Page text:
President Reagan yesterday appointed Interior Undersecretary Donald P. Hodel as the new secretary of energy, drawing praise from several energy industry spokesmen and rage from environmentalists, who vowed to fight his nomination.

Both sides said Hodel's appointment signals a continued push for nuclear power development, championed by outgoing Secretary James B. Edwards. They also predicted that Hodel, a former utility industry consultant and manager, will prove more effective than Edwards, a dental surgeon who was criticized as inexperienced.

The Hodel appointment leaves hanging the question of how the administration plans to dismantle the department, a move rejected by Congress and expected to meet even more resistance in the more heavily Democratic 98th Congress.

Rep. Richard L. Ottinger (D-N.Y.), chairman of the House energy, conservation and power subcommittee, said in response to the Hodel announcement that Edwards had "all but destroyed" U.S. energy policy, gutting conservation programs and doing little to prepare for another energy crisis.

Hodel, who assumes his new job Monday, will face Senate confirmation hearings after Congress reconvenes for its lame-duck session Nov. 29. Environmentalists vowed to turn the session into a "trial" of the Reagan administration's energy and resource policies.

Since the start of the Reagan administration, Hodel has served as the top assistant to Interior Secretary James G. Watt, keeping a low profile while implementing the policies and philosophy of his far more outspoken and combative boss.

Under the administrations of Richard M. Nixon and Gerald R. Ford, Hodel was chief of the Bonneville Power Administration, making him the No. 1 federal energy official in the Northwest during a tumultuous era in the region's power development.

In that role, Hodel announced in 1976 that Bonneville, the U.S. agency that markets electricity in the Northwest, did not have enough power to supply the region's utilities through the 1980s.

Some public utility companies now blame that assessment for their decision to embark on a financially disastrous nuclear power expansion project nicknamed "Whoops"--a takeoff on its real name, the Washington Public Power Supply Service (WPPSS).

Two of five plants in the program have been canceled and another has been deferred because of six-fold cost overruns and a sharp drop in the demand for power in the region.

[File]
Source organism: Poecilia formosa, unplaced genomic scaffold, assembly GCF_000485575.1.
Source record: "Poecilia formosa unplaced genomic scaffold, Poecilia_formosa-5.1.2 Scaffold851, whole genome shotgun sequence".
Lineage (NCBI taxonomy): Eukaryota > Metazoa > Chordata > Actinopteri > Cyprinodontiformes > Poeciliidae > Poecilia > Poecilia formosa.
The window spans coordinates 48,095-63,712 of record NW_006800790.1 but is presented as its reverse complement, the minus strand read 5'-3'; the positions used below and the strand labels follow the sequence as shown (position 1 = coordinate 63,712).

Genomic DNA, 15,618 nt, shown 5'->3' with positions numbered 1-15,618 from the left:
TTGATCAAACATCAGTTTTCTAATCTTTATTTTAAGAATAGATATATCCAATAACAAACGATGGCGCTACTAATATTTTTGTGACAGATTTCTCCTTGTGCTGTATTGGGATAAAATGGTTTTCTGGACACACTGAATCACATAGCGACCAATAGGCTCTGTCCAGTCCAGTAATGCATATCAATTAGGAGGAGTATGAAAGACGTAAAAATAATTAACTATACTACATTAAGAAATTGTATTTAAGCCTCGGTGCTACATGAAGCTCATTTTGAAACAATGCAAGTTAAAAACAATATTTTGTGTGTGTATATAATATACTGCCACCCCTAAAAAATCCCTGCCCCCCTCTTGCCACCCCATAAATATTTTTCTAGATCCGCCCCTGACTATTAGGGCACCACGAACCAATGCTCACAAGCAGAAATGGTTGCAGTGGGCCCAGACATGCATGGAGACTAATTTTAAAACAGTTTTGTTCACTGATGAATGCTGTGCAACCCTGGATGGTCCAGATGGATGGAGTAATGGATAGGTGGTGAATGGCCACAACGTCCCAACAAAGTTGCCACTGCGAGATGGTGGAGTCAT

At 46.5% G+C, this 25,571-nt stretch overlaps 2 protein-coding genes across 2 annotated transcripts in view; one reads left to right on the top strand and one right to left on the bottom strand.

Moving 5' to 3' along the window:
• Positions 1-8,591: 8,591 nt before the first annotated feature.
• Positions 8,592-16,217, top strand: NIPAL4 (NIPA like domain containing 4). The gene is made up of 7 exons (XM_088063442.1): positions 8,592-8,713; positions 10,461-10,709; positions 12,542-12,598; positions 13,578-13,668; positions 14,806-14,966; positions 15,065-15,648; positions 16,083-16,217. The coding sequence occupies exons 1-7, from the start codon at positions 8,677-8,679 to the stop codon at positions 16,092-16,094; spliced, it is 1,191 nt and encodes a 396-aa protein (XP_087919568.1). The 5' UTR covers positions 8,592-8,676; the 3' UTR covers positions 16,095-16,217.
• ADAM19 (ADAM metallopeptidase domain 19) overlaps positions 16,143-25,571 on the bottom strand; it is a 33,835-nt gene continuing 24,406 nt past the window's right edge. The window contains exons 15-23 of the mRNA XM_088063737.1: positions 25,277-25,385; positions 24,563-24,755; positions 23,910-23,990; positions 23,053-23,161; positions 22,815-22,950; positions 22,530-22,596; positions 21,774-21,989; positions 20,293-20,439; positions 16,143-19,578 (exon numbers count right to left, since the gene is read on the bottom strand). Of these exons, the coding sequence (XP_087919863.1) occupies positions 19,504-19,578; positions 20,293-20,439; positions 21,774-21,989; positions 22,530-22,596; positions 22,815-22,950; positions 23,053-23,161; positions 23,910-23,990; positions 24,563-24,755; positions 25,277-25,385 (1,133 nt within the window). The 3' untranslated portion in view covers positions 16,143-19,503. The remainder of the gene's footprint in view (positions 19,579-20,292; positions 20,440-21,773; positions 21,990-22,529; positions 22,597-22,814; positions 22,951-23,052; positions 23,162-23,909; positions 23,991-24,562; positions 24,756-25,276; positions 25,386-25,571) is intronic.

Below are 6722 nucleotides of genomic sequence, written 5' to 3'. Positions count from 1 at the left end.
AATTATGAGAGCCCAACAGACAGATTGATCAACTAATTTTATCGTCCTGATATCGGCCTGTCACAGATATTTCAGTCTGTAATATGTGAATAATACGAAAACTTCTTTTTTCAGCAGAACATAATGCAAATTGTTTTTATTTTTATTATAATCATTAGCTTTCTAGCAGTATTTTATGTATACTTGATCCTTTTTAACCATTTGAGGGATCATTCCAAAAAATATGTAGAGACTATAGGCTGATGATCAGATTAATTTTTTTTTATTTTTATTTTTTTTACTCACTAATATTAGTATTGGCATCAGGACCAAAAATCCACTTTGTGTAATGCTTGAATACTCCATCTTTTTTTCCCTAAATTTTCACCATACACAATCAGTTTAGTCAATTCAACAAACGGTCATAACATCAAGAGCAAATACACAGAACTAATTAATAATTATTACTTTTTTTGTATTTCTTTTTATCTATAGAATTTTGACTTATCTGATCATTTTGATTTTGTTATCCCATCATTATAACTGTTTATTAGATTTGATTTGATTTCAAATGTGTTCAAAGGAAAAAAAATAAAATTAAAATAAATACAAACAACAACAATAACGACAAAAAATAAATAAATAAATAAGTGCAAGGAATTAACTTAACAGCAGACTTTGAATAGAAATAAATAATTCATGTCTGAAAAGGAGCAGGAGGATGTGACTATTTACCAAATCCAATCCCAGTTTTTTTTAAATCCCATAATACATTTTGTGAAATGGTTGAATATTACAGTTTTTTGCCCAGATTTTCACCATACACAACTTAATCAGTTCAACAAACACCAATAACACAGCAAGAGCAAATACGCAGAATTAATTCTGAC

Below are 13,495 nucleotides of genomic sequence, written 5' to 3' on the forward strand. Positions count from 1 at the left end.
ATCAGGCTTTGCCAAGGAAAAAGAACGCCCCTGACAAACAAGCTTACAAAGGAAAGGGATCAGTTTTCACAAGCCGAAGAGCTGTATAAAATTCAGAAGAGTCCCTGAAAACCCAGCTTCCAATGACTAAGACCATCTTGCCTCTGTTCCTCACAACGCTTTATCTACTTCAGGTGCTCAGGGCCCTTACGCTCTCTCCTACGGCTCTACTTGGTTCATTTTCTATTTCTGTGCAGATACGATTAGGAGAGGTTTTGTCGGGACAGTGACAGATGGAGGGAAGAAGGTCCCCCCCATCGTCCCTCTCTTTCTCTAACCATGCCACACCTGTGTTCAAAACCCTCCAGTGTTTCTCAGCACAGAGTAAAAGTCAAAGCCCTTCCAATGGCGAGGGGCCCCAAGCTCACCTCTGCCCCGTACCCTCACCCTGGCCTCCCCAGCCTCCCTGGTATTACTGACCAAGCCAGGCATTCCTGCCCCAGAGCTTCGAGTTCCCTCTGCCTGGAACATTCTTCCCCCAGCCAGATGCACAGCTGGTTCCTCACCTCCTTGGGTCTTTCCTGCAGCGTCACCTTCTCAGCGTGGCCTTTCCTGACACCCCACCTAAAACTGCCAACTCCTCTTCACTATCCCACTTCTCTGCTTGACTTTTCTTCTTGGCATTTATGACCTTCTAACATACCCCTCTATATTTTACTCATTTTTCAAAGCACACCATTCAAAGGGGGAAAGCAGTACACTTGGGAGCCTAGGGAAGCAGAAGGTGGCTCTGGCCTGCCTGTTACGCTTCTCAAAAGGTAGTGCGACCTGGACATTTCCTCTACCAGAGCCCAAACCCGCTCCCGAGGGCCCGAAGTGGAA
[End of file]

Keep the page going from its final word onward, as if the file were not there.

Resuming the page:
The idled projects leave a debt of $2.25 billion -- more than $7 billion including interest, according to attorneys familiar with the WPPSS bonding system -- which threatens to send utility rates soaring in the region.

Among the proposals awaiting Hodel at the Energy Department is a request from a major WPPSS creditor for federal subsidies to help pay off the debt. Also on the agenda is a push for "streamlining" of nuclear reactor regulations, a nuclear waste disposal policy, and an industry drive for deregulation of natural gas.

While environmentalists yesterday pilloried Hodel as "the man who gave us 'Whoops,' " his defenders held that many officials in the region shared Hodel's expansionist nuclear power visions at the time, when the Northwest was booming. They called the 47-year-old lawyer, who holds degrees from Harvard and the University of Oregon, a skilled manager.

Spokesmen for the Edison Electric Institute, the American Petroleum Institute and the National Association of Manufacturers said they welcome his appointment and praised his experience.

By contrast, Sierra Club president Denny Shaffer responded, "America does not need a second Watt in the Cabinet," and called on Reagan to reconsider the appointment.

Environmental groups did battle with Hodel throughout his Bonneville tenure. They charged that he minimized the role of conservation in stretching existing energy supplies, and at one point downplayed a study by a Bonneville contractor, which suggested conservation projects could sharply slow the need for new power plants.

In response, Hodel delivered speeches that included blistering attacks on "environmental extremists" similar to those made famous by Watt. "It is no longer just a conservation movement," he said of environmentalism in a 1975 speech to the City Club of Portland, Ore., "but a crusade to stop all development in this country."